Analysis by the Office for National Statistics shows that the number of single person households is expected to grow to 7.9 million within the next 8 years. This would be a rise of 727,000 in single households in that time, compared with a projected increase of just 80,000 more households in families. The result would be just under 6.6 million traditional families with children at home, barely a quarter of homes in England within a decade.
That rise would mean that single person households living alone eclipse families by some margin. Divorce, bereavement or lifestyle choice are all driving the trend. More middle age men are living alone after a family break up and more women are achieving financial independence. Families are getting smaller too – 88% of the extra projected families are likely to have just one child (all data from The Times 30th June 2020).
All this has profound implications for the housing market. The demand for rental properties is clearly going to grow, with many rental properties being suited to single occupancy, often being smaller flats and terraced houses.
As rental demand increases, supply seems unlikely to keep up, leading to increased rents – and landlords having a greater choice over tenants.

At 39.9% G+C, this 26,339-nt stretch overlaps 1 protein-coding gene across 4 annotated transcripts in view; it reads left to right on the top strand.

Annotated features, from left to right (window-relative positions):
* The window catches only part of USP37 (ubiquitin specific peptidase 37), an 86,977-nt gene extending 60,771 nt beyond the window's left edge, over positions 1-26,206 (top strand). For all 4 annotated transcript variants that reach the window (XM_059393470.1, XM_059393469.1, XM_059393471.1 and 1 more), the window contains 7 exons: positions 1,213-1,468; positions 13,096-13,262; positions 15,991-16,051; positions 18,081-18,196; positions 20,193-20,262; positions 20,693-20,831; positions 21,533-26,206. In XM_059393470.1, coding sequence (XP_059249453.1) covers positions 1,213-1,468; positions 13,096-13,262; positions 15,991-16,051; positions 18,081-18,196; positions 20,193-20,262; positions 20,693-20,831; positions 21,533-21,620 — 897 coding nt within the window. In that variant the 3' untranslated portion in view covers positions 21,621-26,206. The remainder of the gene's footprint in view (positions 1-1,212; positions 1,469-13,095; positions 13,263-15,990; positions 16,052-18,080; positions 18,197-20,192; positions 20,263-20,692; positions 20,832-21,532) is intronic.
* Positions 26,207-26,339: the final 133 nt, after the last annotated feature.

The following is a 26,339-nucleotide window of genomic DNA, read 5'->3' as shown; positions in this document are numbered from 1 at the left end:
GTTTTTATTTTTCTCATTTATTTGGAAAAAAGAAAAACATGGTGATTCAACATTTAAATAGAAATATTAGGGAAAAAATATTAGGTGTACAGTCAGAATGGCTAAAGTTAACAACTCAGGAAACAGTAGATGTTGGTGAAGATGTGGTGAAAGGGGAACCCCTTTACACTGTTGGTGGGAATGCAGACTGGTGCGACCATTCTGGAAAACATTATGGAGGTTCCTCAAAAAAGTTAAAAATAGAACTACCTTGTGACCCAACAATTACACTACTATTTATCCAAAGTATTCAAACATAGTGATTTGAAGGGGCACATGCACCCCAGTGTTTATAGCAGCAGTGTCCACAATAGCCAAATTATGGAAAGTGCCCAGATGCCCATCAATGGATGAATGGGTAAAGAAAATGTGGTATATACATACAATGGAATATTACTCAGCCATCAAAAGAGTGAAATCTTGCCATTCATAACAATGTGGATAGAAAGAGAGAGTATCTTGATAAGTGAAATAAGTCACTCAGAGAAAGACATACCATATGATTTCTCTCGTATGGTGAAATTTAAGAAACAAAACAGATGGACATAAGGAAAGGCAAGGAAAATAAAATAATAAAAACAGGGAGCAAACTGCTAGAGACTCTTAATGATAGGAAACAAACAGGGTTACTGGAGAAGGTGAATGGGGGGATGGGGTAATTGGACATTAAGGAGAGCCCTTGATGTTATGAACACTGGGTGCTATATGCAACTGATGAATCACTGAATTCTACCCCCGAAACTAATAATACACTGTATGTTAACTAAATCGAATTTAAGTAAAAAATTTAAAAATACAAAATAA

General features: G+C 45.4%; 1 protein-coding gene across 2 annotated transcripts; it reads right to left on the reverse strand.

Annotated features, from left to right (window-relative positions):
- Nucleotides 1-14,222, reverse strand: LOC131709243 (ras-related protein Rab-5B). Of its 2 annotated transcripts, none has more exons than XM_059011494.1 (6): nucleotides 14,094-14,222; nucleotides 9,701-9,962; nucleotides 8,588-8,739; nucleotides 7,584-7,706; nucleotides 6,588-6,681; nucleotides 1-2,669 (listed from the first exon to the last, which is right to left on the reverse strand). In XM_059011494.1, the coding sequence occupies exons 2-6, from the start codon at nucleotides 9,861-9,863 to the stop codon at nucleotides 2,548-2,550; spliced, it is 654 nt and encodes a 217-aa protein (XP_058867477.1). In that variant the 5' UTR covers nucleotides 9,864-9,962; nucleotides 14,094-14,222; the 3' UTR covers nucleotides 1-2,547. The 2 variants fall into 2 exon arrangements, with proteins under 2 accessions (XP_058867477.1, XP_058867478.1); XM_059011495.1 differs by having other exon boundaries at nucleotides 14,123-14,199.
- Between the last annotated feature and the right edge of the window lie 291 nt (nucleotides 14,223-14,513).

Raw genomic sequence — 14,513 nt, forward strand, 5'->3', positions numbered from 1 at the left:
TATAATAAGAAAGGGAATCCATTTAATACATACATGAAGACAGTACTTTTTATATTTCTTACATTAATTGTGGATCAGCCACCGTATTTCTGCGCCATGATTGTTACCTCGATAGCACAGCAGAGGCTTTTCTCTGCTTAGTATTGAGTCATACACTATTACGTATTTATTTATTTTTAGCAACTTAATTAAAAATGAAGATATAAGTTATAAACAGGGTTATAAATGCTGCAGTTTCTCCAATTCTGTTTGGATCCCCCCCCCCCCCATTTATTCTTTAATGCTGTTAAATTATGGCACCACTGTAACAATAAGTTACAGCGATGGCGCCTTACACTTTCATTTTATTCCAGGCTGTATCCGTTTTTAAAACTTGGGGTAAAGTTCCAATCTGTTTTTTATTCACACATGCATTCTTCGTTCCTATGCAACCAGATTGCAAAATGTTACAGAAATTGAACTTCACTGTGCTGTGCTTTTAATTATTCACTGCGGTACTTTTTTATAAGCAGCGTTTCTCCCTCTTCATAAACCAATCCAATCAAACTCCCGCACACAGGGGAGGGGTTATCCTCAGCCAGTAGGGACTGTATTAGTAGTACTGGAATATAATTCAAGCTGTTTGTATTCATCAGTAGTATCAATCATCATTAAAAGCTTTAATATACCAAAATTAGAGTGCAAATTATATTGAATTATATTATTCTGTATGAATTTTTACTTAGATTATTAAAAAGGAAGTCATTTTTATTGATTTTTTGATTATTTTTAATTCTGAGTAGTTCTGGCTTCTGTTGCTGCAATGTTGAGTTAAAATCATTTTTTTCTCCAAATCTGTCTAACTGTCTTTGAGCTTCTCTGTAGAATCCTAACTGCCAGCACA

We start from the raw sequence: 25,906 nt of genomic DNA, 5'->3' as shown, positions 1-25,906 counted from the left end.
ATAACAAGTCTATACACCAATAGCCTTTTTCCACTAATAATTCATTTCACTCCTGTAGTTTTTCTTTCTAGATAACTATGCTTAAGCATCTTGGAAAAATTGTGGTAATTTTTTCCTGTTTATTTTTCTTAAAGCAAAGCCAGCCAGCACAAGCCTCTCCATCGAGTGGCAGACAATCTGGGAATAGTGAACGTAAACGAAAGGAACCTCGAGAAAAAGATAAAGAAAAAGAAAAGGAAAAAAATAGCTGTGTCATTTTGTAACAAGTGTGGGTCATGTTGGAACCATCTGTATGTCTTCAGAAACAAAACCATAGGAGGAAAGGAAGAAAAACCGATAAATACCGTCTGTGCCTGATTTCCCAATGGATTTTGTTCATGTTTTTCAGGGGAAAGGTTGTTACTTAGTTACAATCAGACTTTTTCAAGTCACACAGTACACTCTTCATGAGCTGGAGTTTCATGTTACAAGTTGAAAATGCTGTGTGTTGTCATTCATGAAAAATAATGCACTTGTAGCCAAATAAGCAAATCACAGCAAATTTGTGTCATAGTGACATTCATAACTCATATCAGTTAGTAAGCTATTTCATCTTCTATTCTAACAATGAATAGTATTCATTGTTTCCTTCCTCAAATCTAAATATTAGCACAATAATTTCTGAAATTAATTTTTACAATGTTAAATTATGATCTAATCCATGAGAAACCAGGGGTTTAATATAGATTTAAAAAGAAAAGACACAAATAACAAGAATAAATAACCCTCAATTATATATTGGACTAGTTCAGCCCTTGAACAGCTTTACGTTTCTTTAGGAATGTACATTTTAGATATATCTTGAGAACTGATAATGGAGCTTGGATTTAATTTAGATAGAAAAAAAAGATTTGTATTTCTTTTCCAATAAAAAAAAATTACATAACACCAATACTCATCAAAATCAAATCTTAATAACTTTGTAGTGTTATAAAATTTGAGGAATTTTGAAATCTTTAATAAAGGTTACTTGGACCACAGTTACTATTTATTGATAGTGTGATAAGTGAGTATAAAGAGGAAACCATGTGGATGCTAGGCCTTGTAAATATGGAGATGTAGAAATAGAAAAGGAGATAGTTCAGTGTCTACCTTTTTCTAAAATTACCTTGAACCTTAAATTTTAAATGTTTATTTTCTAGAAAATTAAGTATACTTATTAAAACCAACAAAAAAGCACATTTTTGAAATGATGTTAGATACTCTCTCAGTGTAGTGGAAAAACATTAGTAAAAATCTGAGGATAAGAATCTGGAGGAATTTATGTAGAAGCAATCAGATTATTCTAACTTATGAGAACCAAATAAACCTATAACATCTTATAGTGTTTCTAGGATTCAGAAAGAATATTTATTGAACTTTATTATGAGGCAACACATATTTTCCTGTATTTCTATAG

With interest rates looking set to remain low for many years to come, this supply and demand imbalance should tempt more private landlords to enter the market – but will it? Rental yields of 5%+ compare very favourably with the returns available from other forms of investment, few of which offer the re-assurance of a ‘bricks and mortar’ investment. However, the Government’s much debated ‘war on landlords’ and measures to favour tenants protection is making landlords cautious about increasing their portfolios and restricting the number of new landlords entering the market. That is also having the opposite of the desired result – driving rents upwards and pricing some of the most needy households out of the market.
The largest growth in households is expected to be the number of older couples living together. All adult households are expected to rise to 10.3 million by 2028, with two-thirds of that growth amongst couples where the oldest member is 75 or older. At that age traditionally homeowners would have paid off their mortgages and be living ‘rent free’.
Not any more. Increasing numbers of older couples are in private rented accommodation, and as pressure on rents increases, a larger slice of their pension income is going to be taken up by housing costs. These older couples make attractive tenants for landlords – with long term tenancies preferred and an income which is not dependent on continued employment. Age is definitely not a disadvantage when it comes to being a safe choice for landlords.
All this means that Buy to Let looks set to be a very popular investment choice for investors in the next couple of years, but with a few caveats. It is essential to buy the RIGHT property, in the RIGHT location, use the RIGHT letting agent and choose the RIGHT tenant. Trigg & Co can help you get ALL 4 of these things RIGHT FIRST TIME.
Come along and have a chat and explore your options. Whether you are a first time landlord or a portfolio landlord looking to acquire extra properties, our expert advice is free of charge and without obligation.